Home / Market / Stock-market-news /  Markets fear long-term capital gains tax holding period for stocks could be raised

Mumbai: The fear that the finance minister may raise the holding period for equities to qualify as a long-term capital asset from one year to up to three years in the Union budget on 29 February has made market participants nervous.

The move will likely hit traders and institutional investors more than it does retail investors, although it could deter retail investors from investing in equities, an asset class they already shun.

If the change is made, it will mean that long-term capital gains (LTCG) tax will be applicable to stock market holdings even after a year and the gains will be exempt only when equities are held for at least three years.

Market participants say the move could further discourage retail investors from entering the equity markets.

Retail investors are vastly under-invested in equities in India, with gold, real estate and bank fixed deposits garnering the lion’s share of their investments.

In a newsletter dated October 2015, BNP Paribas Investment Partners said that equities represented less than 3% of Indian household’s total assets, which stood at $6.8 trillion.

Last month, a report by the Press Trust of India reported Prime Minister Narendra Modi as saying that exemptions on share trading and dividends were, in effect, a subsidy for the rich. This triggered fears that the Union budget may facilitate equities to be treated at par with debt for calculation of capital gains tax.

“We must ask ourselves whether this difference in language also reflects a difference in our attitude? Why is it that subsidies going to the well-off are portrayed in a positive manner?" Modi was quoted as saying.

Modi said the total revenue lost due to incentives to corporate taxpayers was over 62,000 crore, while dividends and LTCG on shares traded on stock exchanges are totally exempt from income-tax even though stock market investing is a rich man’s game.

Under the current norms for LTCG tax, there is zero tax if shares listed on recognized stock exchange or units of equity mutual fund are held for more than a year, provided securities transaction tax (STT) has been paid on the same.

This move was introduced to boost the participation of retail investors in the stocks markets, and the current fear is that the period could be raised up to three years.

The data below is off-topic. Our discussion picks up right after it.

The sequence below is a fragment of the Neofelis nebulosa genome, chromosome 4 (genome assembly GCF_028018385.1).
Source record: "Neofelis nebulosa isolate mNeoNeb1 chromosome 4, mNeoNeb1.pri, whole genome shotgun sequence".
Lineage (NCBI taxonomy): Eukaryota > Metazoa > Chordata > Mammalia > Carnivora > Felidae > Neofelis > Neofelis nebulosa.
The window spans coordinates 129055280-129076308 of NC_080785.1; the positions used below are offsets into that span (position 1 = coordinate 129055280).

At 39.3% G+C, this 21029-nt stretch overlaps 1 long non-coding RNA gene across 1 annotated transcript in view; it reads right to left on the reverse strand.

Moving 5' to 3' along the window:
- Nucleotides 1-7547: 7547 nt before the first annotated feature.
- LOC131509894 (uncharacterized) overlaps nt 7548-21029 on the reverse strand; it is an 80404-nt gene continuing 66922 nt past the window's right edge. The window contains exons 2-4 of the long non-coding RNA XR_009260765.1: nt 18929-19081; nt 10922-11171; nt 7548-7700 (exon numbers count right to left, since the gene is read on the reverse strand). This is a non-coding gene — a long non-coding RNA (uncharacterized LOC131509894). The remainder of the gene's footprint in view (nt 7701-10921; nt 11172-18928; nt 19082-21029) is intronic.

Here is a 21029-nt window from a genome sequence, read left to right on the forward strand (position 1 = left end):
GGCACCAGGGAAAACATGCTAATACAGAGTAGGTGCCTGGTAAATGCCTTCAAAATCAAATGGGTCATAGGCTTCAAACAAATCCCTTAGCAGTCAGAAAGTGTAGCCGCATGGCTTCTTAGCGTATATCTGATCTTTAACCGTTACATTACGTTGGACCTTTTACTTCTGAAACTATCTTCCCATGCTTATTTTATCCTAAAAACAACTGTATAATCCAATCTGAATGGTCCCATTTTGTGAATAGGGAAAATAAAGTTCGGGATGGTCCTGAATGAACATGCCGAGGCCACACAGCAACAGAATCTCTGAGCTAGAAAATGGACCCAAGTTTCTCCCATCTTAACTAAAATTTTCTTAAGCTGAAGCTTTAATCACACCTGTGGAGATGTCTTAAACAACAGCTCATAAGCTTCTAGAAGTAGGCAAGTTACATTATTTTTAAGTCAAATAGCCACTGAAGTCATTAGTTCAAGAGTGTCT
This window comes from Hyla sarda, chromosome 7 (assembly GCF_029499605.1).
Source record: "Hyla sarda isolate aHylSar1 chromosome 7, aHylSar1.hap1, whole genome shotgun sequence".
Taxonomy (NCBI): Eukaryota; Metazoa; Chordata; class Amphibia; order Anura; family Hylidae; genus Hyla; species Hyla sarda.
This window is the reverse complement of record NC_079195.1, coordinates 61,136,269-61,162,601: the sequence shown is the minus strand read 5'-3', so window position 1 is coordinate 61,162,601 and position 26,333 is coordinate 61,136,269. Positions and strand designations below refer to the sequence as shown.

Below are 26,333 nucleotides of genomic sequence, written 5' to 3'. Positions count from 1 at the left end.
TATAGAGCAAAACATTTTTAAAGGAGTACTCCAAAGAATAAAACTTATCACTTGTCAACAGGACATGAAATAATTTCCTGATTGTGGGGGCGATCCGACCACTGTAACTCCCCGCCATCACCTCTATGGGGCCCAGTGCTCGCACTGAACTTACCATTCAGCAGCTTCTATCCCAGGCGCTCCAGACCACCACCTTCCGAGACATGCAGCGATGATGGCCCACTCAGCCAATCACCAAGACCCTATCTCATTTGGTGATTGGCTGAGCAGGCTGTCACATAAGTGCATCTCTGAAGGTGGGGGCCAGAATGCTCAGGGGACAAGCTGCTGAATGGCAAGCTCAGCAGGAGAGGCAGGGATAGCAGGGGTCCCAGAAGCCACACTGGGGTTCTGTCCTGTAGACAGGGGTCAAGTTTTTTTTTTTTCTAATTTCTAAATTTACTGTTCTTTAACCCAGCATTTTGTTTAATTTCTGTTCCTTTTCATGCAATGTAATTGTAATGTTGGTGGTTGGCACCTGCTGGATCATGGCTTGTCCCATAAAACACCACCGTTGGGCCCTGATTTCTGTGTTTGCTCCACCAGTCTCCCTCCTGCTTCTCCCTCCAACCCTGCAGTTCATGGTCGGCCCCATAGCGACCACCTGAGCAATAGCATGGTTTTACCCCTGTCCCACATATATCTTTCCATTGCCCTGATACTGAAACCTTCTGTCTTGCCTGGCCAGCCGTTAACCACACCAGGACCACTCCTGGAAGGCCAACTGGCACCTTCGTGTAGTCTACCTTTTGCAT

“This should not even be considered. It is an extremely retrograde step. It will put us back by 10 years in equity industry," Jayant Manglik, president of retail distribution at Religare Securities Ltd, said referring to the probable rise in the holding period.

“It is like shooing away investors, when actually attracting them should be the idea," added Manglik.

According to him, for economic growth to accelerate over the next 10 years, Indian companies will need money in the form of equity and debt.

“It (an increase in the holding period) will hurt the sentiment of retail investors," said Nitin Bhatia, a Bangalore-based personal finance consultant.

A few, however, dismissed this as usual fears that float in the market before the budget, and said the likelihood of such a change was not high.

“Specifically before the budget, it is usual to have market chatter of this sort. The probability of something like this happening is very low, given the repercussions," said Hemang Jani, senior vice-president of the advisory desk at retail-focused brokerage Sharekhan.

Up to 30 September 2004, LTCG was taxable at 20% of indexed cost, Bhatia said.

Currently, if shares or units of mutual funds are sold before a period of one year, they are taxed at 15%, provided STT is paid.

There is also speculation that STT may be done away with.

In some countries, long-term capital gains are taxed largely at a lower rate than usual, while in some, the concept of capital gains doesn’t exist.

In the US, barring certain exceptions, the tax rate on long-term capital gains is lower than the ordinary income-tax rate, and in some tax brackets there is no tax on such gains. Short-term capital gains are taxed at the standard income-tax rate.

Subscribe to Mint Newsletters
* Enter a valid email
* Thank you for subscribing to our newsletter.

Never miss a story! Stay connected and informed with Mint. Download our App Now!!

Edit Profile
Get alerts on WhatsApp
My ReadsRedeem a Gift CardLogout